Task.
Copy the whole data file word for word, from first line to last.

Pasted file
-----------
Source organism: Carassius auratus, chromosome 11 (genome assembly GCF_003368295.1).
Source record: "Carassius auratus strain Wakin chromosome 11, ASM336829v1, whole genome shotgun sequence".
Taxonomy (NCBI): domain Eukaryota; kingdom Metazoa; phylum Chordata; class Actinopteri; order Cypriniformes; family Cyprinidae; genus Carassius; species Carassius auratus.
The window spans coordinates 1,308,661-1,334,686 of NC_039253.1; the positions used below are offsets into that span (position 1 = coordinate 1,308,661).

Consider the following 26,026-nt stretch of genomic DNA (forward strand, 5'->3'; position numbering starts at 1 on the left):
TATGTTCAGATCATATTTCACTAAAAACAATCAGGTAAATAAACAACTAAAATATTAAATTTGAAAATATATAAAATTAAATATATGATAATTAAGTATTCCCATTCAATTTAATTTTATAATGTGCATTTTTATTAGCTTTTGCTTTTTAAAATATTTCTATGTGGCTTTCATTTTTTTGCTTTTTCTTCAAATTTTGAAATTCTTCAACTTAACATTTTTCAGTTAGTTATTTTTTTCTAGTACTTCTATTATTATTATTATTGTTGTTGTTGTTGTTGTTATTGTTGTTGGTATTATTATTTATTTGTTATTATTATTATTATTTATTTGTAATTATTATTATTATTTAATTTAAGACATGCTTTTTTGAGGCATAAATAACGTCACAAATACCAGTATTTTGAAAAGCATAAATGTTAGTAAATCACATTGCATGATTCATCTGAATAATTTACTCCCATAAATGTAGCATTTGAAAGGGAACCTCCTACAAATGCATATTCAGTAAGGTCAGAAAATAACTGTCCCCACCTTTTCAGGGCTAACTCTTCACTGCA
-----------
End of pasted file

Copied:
Source organism: Carassius auratus, chromosome 11 (genome assembly GCF_003368295.1).
Source record: "Carassius auratus strain Wakin chromosome 11, ASM336829v1, whole genome shotgun sequence".
Taxonomy (NCBI): domain Eukaryota; kingdom Metazoa; phylum Chordata; class Actinopteri; order Cypriniformes; family Cyprinidae; genus Carassius; species Carassius auratus.
The window spans coordinates 1,308,661-1,334,686 of NC_039253.1; the positions used below are offsets into that span (position 1 = coordinate 1,308,661).

Consider the following 26,026-nt stretch of genomic DNA (forward strand, 5'->3'; position numbering starts at 1 on the left):
TATGTTCAGATCATATTTCACTAAAAACAATCAGGTAAATAAACAACTAAAATATTAAATTTGAAAATATATAAAATTAAATATATGATAATTAAGTATTCCCATTCAATTTAATTTTATAATGTGCATTTTTATTAGCTTTTGCTTTTTAAAATATTTCTATGTGGCTTTCATTTTTTTGCTTTTTCTTCAAATTTTGAAATTCTTCAACTTAACATTTTTCAGTTAGTTATTTTTTTCTAGTACTTCTATTATTATTATTATTGTTGTTGTTGTTGTTGTTATTGTTGTTGGTATTATTATTTATTTGTTATTATTATTATTATTTATTTGTAATTATTATTATTATTTAATTTAAGACATGCTTTTTTGAGGCATAAATAACGTCACAAATACCAGTATTTTGAAAAGCATAAATGTTAGTAAATCACATTGCATGATTCATCTGAATAATTTACTCCCATAAATGTAGCATTTGAAAGGGAACCTCCTACAAATGCATATTCAGTAAGGTCAGAAAATAACTGTCCCCACCTTTTCAGGGCTAACTCTTCACTGCA